A behind-the-scenes look at the construction of eight, 30-foot-tall border-wall prototypes along the U.S. and Mexico border in San Diego. David Wallace/

The cost of President Donald Trump’s promised U.S.-Mexico border wall could be much higher than previously thought because the administration has not fully accounted for factors that can add to the price tag, according to a new report from a congressional watchdog agency. 

The U.S. Government Accountability Office report, published Monday, found the agency overseeing the planning and construction of border barriers, U.S. Customs and Border Protection, has identified 17 priority areas for wall construction without doing a cost analysis for each area. The cost to construct 722 miles of barriers in those priority locations was estimated at $18 billion.

But costs vary widely depending on topography—increasing with the steepness of the terrain—as well as the price of land, especially in Texas where most parcels along the border are privately held, the report states.

“Without assessing costs as part of the prioritization process, CBP does not have complete information to know whether it is prioritizing locations that will use its limited resources in the most cost-effective manner,” the report said.

A spokesperson for CBP acknowledged Monday an Arizona Republic request for comment, but said it wouldn’t provide a statement on the report until Tuesday.

The report also criticized the U.S. Department of Homeland Security, which oversees CBP. It said the giant agency has not followed its own acquisition process with regards to the Border Wall Systems Program, which DHS uses to determine where barriers are deployed along the border.

DHS has not fully documented one of two approved border infrastructure projects, the replacement of miles of secondary fencing in San Diego, the report states. 

“DHS plans to spend billions of dollars developing and deploying new barriers along the southwest border,” the report said. “However, by proceeding without key information on cost, acquisition baselines, and the contributions of previous barrier and technology deployments, DHS faces an increased risk that the Border Wall System Program will cost more than projected, take longer than planned, or not fully perform as expected.”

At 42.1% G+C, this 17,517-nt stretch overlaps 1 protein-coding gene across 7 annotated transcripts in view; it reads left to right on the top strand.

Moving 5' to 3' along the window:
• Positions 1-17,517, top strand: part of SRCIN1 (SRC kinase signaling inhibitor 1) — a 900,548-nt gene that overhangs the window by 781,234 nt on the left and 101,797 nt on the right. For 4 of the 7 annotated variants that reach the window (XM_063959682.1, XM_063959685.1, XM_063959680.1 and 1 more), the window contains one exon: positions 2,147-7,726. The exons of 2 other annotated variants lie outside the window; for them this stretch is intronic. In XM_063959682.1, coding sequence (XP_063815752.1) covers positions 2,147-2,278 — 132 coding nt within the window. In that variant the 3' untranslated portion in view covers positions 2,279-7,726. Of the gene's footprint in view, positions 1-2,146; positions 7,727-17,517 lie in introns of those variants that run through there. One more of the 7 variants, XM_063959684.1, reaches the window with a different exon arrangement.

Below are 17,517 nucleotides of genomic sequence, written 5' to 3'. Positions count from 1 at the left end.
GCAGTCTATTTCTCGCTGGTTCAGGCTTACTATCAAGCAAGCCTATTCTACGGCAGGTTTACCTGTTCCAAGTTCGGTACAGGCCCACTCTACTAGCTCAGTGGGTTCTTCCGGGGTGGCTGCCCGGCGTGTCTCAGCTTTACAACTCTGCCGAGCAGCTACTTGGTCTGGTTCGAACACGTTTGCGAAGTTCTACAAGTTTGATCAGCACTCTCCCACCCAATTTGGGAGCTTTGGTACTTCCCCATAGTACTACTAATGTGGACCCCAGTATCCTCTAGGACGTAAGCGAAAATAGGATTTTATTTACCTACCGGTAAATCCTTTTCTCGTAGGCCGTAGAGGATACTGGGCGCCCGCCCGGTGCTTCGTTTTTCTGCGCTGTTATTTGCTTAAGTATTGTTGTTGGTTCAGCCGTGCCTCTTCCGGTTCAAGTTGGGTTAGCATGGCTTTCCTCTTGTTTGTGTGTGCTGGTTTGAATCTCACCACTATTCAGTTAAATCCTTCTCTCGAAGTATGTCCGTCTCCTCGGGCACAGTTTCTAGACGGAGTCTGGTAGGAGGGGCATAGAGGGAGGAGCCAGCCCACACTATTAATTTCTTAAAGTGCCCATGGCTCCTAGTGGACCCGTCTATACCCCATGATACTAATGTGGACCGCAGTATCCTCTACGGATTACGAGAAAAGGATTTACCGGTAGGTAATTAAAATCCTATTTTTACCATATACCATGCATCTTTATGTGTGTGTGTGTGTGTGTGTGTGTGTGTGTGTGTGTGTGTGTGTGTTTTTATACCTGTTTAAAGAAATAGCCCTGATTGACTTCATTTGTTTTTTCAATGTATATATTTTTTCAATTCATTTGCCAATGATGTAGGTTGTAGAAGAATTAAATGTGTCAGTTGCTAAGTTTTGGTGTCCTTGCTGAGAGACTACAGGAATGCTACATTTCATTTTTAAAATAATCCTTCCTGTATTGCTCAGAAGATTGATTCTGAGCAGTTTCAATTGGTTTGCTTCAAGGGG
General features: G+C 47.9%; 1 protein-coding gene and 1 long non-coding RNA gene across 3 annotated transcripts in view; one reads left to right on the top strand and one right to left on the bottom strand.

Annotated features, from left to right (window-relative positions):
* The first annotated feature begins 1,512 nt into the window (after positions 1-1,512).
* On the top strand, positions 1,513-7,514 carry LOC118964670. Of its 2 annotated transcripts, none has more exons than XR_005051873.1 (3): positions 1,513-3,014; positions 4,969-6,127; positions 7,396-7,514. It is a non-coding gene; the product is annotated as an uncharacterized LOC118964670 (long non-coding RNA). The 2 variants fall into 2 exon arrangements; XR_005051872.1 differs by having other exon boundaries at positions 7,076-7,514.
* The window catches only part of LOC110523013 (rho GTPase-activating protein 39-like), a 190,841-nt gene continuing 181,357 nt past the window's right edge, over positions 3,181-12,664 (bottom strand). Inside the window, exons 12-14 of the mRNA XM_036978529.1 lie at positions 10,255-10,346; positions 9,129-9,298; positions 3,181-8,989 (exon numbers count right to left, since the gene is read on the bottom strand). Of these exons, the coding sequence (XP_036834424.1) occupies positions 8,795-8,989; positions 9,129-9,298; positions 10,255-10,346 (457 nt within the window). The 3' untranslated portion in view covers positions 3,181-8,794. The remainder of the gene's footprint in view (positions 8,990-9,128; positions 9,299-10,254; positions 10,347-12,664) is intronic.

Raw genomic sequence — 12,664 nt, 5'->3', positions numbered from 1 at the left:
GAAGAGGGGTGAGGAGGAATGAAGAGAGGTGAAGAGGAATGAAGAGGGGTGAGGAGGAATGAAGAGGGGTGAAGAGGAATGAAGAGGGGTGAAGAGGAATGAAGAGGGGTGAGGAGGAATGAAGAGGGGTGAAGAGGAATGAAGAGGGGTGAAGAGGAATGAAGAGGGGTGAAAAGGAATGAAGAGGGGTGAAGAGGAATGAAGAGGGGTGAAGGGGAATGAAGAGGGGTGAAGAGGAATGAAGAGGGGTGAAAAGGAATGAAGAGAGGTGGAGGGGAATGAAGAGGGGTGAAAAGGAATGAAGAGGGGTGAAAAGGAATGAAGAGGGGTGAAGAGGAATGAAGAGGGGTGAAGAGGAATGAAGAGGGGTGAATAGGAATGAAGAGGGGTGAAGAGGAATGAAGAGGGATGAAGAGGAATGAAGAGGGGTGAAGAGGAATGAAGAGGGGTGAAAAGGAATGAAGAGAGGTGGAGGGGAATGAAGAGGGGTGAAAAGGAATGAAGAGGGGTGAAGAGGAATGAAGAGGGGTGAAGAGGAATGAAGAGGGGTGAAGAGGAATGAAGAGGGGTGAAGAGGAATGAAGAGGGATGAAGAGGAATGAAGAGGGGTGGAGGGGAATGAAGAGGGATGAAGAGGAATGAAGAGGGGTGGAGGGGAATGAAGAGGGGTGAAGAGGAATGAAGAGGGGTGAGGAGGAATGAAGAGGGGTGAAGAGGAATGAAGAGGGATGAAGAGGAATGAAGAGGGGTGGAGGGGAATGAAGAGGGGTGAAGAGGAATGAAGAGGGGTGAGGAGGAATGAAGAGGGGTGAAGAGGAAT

The 49-page report is a response to key Democrats in Congress who requested the GAO to look at how CBP and DHS plan future barriers on the southwest border. GAO said they reviewed documents and consulted with federal officials from October 2017 to June 2018.

“The report shows us what we already knew,” U.S. Rep. Filemon Vela (D-Texas) said. “The Trump Administration put almost zero thought into the construction of this wall other than how it will play in the news cycle.”


What Trump’s visit to the San Diego border looks like from the other side. J. Omar Ornelas/azcentral

Vela is the ranking member for the House Homeland Security’s subcommittee on Border and Maritime Security, which is chaired by Arizona Republican Rep. Martha McSally. Vela is one of the nine House members representing districts that touch the U.S.-Mexico border. 

“Simply put, the White House has not done their homework,” he added. “They are gambling with taxpayer money while operating on incomplete information. This irresponsible waste is unacceptable and a complete disgrace.”

There are currently 654 miles of fencing on the border, including 354 miles of pedestrian fencing and 300 miles of vehicle fencing.

A USA TODAY Network analysis found some 5,000 parcels of private land are within 500 feet of the border in Texas, and legal action to acquire them could add years to the project. During the last round of construction, stemming from the 2006 Secure Fence Act, the government initiated 300 condemnation cases against Texas landowners. About 85 of those cases are still in litigation.

In 2018, Congress allocated $1.34 billion for construction of new barriers and to replace existing barriers. That includes 25 miles of levee fencing in Texas’ Rio Grande Valley, which CBP sees as its top priority.

DHS is asking for $1.9 billion in the 2019 appropriations cycle to build 65 miles of additional fencing in the Rio Grande Valley, which would essentially fence off the entire area. 

Last month, House Republicans set aside $5 billion in a 2019 spending bill for construction of border wall. Around the same time, Trump threatened once again to shut down the government if he doesn’t get the funding for it.


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